Nuclear Power vs Renewables

Continued from Nuclear power…

The nuclear lobby’s biggest argument over renewables relates to their supposed inability to provide base load power. Up to and only up to a point is this true.
Every home reliant on solar power knows shortages when it is cloudy etc. However, new and varied technologies are appearing (and often being exported to more financial and ethically supportive environments) that are changing this.

Currently on the drawing board in Australia are several large solar energy power plants. One, which is having trouble attracting the same level of subsidies as conventional power, is a 200mw power plant which would cost around $1 billion, or $5 billion for five (which would mean a 1000mw plant, equivalent to a standard nuclear power plant), which is around half what a nuclear power station of similar size would cost to build. A big advantage, of course, is that the fuel for this station is free, with no greenhouse gas emissions at all once in operation. This was planned for north of Mildura, and would supply electricity to the entire Murray River valley, some 300,000 homes.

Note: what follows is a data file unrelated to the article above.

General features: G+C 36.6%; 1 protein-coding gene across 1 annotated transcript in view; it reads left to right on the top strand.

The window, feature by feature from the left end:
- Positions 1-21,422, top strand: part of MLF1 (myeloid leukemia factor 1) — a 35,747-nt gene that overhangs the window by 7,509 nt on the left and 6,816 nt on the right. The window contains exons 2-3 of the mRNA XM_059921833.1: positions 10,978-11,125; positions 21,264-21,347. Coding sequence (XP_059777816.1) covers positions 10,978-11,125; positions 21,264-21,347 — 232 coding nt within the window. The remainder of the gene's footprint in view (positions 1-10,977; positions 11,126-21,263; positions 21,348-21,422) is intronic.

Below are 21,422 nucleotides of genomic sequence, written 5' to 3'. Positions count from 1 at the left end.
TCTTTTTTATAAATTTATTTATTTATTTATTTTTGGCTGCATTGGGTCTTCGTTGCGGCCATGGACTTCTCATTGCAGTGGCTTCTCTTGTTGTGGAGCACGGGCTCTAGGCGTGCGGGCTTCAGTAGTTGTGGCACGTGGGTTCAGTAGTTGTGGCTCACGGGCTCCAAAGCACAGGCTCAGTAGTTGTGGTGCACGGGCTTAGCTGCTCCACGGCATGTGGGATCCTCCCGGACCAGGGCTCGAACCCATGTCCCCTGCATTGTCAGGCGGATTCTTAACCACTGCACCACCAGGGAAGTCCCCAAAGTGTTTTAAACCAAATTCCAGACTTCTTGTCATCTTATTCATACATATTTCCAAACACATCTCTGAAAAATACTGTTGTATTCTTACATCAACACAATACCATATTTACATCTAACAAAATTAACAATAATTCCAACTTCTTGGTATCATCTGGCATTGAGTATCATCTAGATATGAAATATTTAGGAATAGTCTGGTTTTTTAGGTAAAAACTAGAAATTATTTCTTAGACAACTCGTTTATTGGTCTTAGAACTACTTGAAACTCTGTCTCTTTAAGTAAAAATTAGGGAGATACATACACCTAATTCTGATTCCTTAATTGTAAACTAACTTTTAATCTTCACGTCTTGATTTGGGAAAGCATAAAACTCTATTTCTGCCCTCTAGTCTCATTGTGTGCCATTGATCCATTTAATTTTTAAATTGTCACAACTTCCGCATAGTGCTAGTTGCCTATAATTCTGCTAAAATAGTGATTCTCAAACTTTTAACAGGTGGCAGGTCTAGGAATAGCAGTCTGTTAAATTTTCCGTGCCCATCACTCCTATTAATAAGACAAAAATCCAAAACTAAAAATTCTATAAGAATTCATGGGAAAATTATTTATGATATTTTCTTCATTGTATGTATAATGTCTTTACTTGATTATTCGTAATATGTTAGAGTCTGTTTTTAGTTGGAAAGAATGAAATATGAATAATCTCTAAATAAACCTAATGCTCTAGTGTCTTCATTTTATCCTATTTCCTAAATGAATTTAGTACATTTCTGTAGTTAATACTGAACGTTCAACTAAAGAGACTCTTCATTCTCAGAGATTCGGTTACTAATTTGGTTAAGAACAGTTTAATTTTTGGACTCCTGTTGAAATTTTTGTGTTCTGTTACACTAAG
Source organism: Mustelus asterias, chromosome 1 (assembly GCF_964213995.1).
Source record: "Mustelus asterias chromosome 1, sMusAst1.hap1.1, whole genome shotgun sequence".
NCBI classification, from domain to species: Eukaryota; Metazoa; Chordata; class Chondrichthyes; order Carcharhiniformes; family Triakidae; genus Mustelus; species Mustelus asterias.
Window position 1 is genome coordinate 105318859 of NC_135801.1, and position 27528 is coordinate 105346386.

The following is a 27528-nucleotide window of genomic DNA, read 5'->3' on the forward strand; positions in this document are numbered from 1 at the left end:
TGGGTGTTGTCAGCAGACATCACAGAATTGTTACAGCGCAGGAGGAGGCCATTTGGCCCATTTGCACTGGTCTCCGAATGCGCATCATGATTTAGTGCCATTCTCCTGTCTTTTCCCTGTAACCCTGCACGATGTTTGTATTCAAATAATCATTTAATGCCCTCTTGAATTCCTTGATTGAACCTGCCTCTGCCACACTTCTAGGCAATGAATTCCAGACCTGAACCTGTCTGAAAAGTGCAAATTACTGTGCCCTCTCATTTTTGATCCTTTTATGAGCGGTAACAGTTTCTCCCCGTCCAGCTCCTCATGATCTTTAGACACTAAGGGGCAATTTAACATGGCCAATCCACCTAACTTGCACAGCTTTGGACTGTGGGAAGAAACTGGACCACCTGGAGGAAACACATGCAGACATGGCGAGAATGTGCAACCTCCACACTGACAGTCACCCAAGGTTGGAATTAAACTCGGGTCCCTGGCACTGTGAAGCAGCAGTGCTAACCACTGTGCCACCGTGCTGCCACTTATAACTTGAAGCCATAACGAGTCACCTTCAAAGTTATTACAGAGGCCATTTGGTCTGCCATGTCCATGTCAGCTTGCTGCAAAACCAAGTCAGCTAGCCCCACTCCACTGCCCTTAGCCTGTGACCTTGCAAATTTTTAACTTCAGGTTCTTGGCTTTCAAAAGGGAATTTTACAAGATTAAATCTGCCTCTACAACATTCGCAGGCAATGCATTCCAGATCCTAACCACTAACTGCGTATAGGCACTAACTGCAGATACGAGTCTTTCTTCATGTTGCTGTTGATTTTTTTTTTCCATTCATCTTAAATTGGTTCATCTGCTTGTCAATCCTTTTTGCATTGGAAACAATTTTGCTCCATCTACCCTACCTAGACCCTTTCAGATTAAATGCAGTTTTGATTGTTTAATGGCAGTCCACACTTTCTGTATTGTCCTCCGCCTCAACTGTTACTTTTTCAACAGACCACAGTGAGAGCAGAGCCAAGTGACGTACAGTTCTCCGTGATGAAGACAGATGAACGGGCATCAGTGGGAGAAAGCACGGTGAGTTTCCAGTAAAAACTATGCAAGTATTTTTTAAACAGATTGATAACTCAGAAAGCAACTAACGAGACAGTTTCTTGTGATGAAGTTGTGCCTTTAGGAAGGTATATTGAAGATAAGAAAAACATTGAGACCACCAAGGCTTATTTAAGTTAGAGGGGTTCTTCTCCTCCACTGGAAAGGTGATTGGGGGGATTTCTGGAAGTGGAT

This particular plant also generates power at night.

Recent technological advances have trebled the efficiency of the photo voltaic cell which will bring the possibility of independent electricity generation to most homes at affordable prices.
The CSIRO has developed the technology to store solar power as a gas called solar gas. This has 30–40 per cent greater energy potential than natural gas, with no emissions.
Wind power has a huge role to play within Australia, particularly as rural communities supplement their incomes and as an ongoing energy source. (See for some wind power sites>)

According to Helen Caldicott in Nuclear Power is Not the Answer to Global Warming or Anything Else:

• Every dollar spent on wind versus nuclear power produces five times the jobs and 2.3 times the electricity.

• Every US$100 spent on nuclear power versus renewables adds one tonne of CO2 to the atmosphere.

Published in Kindred, Issue 21, March 07


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